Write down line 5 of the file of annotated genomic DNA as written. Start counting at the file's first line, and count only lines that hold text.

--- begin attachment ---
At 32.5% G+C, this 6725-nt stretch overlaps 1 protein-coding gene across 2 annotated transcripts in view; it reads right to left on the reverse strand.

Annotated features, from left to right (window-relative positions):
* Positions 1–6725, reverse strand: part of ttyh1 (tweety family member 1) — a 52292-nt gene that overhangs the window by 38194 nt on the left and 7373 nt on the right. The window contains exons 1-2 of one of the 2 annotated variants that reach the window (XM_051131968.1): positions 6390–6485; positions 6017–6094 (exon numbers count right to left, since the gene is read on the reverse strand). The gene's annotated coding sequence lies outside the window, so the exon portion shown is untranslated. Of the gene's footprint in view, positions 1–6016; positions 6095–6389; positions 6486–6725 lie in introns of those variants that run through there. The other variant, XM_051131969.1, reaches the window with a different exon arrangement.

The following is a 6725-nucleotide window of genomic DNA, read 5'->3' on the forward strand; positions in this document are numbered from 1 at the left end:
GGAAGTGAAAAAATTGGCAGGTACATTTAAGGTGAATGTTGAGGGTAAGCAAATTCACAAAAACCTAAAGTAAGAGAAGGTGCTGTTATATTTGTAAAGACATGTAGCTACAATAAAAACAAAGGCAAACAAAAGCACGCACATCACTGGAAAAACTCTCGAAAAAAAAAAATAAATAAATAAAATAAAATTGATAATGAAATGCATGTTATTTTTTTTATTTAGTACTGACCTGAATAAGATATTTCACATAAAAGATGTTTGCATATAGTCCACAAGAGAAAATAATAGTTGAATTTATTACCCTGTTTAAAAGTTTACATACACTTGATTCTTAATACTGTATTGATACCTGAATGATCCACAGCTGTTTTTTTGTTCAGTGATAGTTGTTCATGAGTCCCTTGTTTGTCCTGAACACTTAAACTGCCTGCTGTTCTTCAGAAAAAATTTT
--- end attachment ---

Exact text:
GGAAGTGAAAAAATTGGCAGGTACATTTAAGGTGAATGTTGAGGGTAAGCAAATTCACAAAAACCTAAAGTAAGAGAAGGTGCTGTTATATTTGTAAAGACATGTAGCTACAATAAAAACAAAGGCAAACAAAAGCACGCACATCACTGGAAAAACTCTCGAAAAAAAAAAATAAATAAATAAAATAAAATTGATAATGAAATGCATGTTATTTTTTTTATTTAGTACTGACCTGAATAAGATATTTCACATAAAAGATGTTTGCATATAGTCCACAAGAGAAAATAATAGTTGAATTTATTACCCTGTTTAAAAGTTTACATACACTTGATTCTTAATACTGTATTGATACCTGAATGATCCACAGCTGTTTTTTTGTTCAGTGATAGTTGTTCATGAGTCCCTTGTTTGTCCTGAACACTTAAACTGCCTGCTGTTCTTCAGAAAAAATTTT